Iran’s grass-roots politics and the nuclear deal

Mohammad Ali Kadivar and Ali Honari write: The recently agreed-upon nuclear framework between Iran and the P5+1 world powers is a great example of how grass-roots participation at the level of domestic politics can interact with important changes at the level of international politics. The nuclear breakthrough could not have happened without important developments that led to the election of Iran’s President Hassan Rouhani in June 2013. If this agreement turns in to a comprehensive deal by June 2015, it will have important ramifications for Iranian domestic politics.

Grass-roots activism was crucial for the results of the 2013 election in different ways. First, grass-roots pressures convinced reformist leaders to support a candidate in the election despite the disqualification of Ali Akbar Hashemi Rafsanjani, who was initially the first choice for the reformist camp. Second, grass-roots participants in the electoral campaigns of Rouhani and the other reformist candidate, Mohammad Reza Aref, pressured the two to make an alliance and stay in the election with a single candidate. Reformist backing was crucial for Rouhani’s electoral victory. According to polls before the election, Rouhani was a runner-up candidate until the day the reformist coalition headed by former president Mohammad Khatami endorsed him. After this endorsement, his support skyrocketed and continued until election day. Finally, the mass mobilization after the disputed election of 2009, later called the Green Movement, perhaps contributed to the rather clean voting process in 2013. The protest mobilization of 2009 signaled both the high costs of fraud as well as Iranian’s strong desire for a fair and free election. From this perspective, the rather healthy polling process in 2013 was a result of 2009’s large protest wave.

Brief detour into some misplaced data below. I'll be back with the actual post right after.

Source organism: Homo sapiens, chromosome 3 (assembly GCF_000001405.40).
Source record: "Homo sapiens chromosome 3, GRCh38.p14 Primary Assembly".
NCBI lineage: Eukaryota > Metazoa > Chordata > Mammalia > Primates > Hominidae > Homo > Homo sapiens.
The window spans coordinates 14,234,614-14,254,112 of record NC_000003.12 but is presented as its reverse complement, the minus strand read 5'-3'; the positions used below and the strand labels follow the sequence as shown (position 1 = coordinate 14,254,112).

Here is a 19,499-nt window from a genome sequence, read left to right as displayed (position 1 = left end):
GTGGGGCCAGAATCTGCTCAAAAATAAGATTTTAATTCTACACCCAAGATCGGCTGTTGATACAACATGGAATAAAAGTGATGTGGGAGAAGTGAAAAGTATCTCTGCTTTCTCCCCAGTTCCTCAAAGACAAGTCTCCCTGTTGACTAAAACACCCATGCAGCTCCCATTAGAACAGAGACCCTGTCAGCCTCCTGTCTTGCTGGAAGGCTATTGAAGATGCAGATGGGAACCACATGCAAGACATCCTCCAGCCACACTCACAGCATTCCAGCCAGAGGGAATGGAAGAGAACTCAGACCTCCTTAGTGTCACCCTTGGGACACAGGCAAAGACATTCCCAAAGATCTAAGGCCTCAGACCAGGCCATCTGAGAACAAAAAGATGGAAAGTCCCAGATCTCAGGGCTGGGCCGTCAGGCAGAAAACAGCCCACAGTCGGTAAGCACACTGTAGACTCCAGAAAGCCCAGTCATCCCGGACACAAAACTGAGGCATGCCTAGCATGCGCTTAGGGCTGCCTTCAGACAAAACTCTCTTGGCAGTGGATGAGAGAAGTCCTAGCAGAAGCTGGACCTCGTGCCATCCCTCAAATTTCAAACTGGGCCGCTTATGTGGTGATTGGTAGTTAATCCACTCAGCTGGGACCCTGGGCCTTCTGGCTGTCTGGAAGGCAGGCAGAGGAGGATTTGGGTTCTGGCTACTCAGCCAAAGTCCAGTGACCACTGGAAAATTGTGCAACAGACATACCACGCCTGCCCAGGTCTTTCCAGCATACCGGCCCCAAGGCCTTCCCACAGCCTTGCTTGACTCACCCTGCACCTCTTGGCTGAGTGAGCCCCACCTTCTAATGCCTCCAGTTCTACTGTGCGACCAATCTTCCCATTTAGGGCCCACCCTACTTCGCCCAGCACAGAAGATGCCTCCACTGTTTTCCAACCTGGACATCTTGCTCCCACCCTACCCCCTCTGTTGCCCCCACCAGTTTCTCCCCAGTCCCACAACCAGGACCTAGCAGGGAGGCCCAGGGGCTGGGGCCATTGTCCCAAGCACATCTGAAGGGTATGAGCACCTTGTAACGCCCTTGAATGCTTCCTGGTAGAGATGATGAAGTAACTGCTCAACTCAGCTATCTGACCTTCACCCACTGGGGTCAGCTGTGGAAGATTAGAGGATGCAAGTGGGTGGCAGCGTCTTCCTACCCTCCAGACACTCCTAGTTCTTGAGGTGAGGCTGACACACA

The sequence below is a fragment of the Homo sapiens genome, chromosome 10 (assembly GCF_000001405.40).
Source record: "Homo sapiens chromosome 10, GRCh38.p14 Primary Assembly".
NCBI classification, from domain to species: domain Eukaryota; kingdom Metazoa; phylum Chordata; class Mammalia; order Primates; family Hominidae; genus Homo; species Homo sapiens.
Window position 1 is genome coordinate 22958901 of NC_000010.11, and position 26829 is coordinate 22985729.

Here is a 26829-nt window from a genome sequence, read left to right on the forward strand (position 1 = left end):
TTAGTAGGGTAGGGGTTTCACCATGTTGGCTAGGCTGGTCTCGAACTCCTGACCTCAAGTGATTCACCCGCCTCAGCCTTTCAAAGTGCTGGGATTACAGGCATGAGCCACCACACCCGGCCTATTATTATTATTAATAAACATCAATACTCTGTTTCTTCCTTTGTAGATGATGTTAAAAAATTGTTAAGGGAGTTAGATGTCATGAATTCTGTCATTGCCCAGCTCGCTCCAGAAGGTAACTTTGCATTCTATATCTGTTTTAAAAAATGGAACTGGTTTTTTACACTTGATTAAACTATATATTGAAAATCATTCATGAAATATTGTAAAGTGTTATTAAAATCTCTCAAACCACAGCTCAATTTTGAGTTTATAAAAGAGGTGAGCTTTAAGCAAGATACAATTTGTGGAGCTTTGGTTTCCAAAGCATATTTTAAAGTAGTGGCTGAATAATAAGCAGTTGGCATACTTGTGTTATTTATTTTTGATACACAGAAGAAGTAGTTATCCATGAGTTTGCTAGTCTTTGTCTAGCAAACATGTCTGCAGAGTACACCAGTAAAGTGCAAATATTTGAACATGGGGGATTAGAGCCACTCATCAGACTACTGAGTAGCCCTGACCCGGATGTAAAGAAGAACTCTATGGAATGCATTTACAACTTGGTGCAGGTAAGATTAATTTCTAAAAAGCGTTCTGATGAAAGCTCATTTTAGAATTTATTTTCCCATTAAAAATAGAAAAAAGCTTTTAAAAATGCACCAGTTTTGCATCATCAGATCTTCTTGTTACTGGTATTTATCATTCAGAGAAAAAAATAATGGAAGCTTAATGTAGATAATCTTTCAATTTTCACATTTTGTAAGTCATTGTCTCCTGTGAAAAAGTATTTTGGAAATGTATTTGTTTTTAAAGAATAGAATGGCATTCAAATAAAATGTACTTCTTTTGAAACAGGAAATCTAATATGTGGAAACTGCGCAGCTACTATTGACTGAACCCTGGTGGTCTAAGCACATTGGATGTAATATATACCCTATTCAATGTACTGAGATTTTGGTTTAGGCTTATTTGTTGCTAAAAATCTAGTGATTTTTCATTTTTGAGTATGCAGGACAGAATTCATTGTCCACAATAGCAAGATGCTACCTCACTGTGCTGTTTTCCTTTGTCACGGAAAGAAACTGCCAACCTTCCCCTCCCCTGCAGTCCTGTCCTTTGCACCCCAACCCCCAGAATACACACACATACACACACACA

Rouhani’s victory had important effects on the conditions of civil society forces and democratic activists in Iran. True to promises in Rouhani’s electoral platform, the level of state repression, which had intensified since 2009, remarkably decreased after the election. After 2013, new newspapers with moderate or reformist orientation came into being. The policy of barring students from higher education because of their political activities ended due to diligent insistence from the new Ministry of Sciences. Accordingly, activists and politicians perceived that the level of repression had decreased and that they would therefore not be prosecuted for organizing private meetings. When reformist groups were able to have a public convention in January 2015 for the first time after six years, Khatami stated that under the new administration the context is more favorable for gatherings and activities of different groups and organizations. As such, there appears to be a greater frequency of public protest about issues such as violence against women, teachers’ salaries and air pollution. [Continue reading…]

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